The Thursday vote, from which women are excluded, was part of a cautious programme of reform introduced by de facto ruler Crown Prince Abd Allah.

 

"It took a long time to get here but we've broken through a psychological barrier," university professor Sulaiman Anazi, who spoke to journalists after casting his vote, commented.

       

But critics say the elections are largely a cosmetic response in which few are taking part and some diplomats say the vote does at least create a mechanism for Saudis to channel concerns.

   

Election details

 

Voters are deciding just half the members of municipal councils, whose powers are likely to be limited. The government will appoint the other council members.

   

Women cannot vote and few men registered in the Riyadh area - just 149,000 in a city of over four million people - reflecting scepticism over the power of the councils.

   

"This is a crippled democracy. If you are half-appointed and half-elected, it's not fair. We can take it this time. But I hope it no longer exists in the future," voter Muhammad

al-Humaidan said.

   

"But it is a step towards a bigger step in future where society raises its voice and participates in decision-making."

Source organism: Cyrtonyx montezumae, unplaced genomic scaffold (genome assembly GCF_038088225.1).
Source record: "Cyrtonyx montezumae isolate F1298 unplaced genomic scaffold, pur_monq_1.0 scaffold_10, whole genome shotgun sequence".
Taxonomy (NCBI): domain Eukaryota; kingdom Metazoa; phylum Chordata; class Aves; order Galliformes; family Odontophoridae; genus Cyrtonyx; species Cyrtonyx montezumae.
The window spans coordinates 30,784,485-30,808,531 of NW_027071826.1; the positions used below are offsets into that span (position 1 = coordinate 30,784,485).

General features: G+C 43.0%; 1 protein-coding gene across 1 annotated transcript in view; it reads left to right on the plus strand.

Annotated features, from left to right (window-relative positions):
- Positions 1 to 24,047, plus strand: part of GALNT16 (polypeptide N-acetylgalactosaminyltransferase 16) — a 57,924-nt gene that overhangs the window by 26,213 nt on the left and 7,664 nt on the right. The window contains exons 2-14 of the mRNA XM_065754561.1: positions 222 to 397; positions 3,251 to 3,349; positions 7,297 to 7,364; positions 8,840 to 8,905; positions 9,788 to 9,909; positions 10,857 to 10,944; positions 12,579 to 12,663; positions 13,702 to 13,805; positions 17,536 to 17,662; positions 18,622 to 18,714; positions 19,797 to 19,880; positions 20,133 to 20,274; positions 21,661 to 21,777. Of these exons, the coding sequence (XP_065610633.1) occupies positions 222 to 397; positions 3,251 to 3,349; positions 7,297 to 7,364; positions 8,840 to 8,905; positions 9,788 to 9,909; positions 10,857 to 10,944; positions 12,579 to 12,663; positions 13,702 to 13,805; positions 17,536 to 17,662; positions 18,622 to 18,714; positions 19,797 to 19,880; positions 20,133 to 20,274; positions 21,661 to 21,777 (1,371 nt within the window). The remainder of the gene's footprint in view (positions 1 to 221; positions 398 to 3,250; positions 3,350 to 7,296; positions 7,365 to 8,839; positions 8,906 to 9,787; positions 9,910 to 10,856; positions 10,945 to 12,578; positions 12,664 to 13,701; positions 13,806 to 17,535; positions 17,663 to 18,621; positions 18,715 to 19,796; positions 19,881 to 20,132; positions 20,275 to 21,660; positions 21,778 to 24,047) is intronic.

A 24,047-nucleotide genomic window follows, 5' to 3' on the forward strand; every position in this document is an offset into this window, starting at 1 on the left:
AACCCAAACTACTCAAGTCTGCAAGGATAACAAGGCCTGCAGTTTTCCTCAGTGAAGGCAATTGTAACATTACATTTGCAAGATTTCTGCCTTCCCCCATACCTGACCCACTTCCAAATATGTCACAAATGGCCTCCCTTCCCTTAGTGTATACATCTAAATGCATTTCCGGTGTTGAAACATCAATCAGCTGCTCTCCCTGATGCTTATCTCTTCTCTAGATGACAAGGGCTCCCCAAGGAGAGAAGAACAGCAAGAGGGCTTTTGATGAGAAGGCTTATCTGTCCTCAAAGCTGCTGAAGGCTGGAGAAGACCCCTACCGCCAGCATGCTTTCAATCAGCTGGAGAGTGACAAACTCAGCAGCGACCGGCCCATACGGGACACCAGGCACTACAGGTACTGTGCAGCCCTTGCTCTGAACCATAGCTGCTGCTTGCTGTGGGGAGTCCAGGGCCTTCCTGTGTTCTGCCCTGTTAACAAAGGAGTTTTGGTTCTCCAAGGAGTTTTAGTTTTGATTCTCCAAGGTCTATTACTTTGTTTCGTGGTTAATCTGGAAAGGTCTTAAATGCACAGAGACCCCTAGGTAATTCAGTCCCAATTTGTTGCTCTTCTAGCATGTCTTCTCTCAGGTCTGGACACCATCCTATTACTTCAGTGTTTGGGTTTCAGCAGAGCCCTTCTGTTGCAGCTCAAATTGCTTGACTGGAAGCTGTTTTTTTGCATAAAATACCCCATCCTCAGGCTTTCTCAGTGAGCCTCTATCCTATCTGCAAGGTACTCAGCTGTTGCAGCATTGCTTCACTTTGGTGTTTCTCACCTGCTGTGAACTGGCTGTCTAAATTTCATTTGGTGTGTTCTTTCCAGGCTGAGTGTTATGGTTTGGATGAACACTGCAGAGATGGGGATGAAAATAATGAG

Reaction to  criticism

 

The Riyadh vote was the first of a three-part election for municipal councils across the country. Voting will take place in the eastern and southern provinces next month, and in western and northern Saudi Arabia in April.

   

Saudi officials counter election criticism by saying that change must come from within and will not be rushed.

 

"Reform in this religious society takes time. If it is not gradual, it will not give the expected results," Labour Minister Ghazi Algosaibi said.

   

More than 1800 candidates competed in Riyadh and some have spent large sums on campaigns. They range from businessmen, tribal figures and security chiefs to academics and officials.